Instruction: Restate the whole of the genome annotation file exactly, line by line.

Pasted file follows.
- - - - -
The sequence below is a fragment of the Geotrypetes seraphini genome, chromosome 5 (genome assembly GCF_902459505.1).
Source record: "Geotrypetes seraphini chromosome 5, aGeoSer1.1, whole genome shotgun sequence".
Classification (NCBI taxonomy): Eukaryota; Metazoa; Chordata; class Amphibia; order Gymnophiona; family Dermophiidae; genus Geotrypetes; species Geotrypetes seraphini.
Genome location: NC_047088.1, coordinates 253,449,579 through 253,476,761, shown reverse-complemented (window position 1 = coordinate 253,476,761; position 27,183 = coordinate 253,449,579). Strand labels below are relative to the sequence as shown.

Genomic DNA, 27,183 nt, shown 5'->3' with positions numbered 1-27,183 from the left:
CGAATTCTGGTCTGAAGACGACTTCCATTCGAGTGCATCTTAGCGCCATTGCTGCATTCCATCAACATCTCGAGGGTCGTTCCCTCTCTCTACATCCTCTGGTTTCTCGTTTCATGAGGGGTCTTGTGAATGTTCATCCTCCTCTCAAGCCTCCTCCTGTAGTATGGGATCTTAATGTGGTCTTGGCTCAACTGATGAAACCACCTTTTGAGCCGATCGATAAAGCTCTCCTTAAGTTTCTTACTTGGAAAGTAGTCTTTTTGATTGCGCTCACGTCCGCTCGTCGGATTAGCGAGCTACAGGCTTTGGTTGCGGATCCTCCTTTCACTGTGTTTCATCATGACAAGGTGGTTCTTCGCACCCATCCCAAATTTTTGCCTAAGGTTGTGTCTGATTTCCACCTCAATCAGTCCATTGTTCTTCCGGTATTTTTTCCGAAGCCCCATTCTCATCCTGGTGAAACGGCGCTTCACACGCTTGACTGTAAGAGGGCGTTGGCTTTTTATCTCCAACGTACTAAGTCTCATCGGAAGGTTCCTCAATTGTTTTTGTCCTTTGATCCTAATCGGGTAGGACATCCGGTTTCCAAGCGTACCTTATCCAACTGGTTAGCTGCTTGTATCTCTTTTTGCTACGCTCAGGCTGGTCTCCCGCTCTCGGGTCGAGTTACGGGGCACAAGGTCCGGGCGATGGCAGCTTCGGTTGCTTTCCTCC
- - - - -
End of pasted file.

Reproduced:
The sequence below is a fragment of the Geotrypetes seraphini genome, chromosome 5 (genome assembly GCF_902459505.1).
Source record: "Geotrypetes seraphini chromosome 5, aGeoSer1.1, whole genome shotgun sequence".
Classification (NCBI taxonomy): Eukaryota; Metazoa; Chordata; class Amphibia; order Gymnophiona; family Dermophiidae; genus Geotrypetes; species Geotrypetes seraphini.
Genome location: NC_047088.1, coordinates 253,449,579 through 253,476,761, shown reverse-complemented (window position 1 = coordinate 253,476,761; position 27,183 = coordinate 253,449,579). Strand labels below are relative to the sequence as shown.

Genomic DNA, 27,183 nt, shown 5'->3' with positions numbered 1-27,183 from the left:
CGAATTCTGGTCTGAAGACGACTTCCATTCGAGTGCATCTTAGCGCCATTGCTGCATTCCATCAACATCTCGAGGGTCGTTCCCTCTCTCTACATCCTCTGGTTTCTCGTTTCATGAGGGGTCTTGTGAATGTTCATCCTCCTCTCAAGCCTCCTCCTGTAGTATGGGATCTTAATGTGGTCTTGGCTCAACTGATGAAACCACCTTTTGAGCCGATCGATAAAGCTCTCCTTAAGTTTCTTACTTGGAAAGTAGTCTTTTTGATTGCGCTCACGTCCGCTCGTCGGATTAGCGAGCTACAGGCTTTGGTTGCGGATCCTCCTTTCACTGTGTTTCATCATGACAAGGTGGTTCTTCGCACCCATCCCAAATTTTTGCCTAAGGTTGTGTCTGATTTCCACCTCAATCAGTCCATTGTTCTTCCGGTATTTTTTCCGAAGCCCCATTCTCATCCTGGTGAAACGGCGCTTCACACGCTTGACTGTAAGAGGGCGTTGGCTTTTTATCTCCAACGTACTAAGTCTCATCGGAAGGTTCCTCAATTGTTTTTGTCCTTTGATCCTAATCGGGTAGGACATCCGGTTTCCAAGCGTACCTTATCCAACTGGTTAGCTGCTTGTATCTCTTTTTGCTACGCTCAGGCTGGTCTCCCGCTCTCGGGTCGAGTTACGGGGCACAAGGTCCGGGCGATGGCAGCTTCGGTTGCTTTCCTCC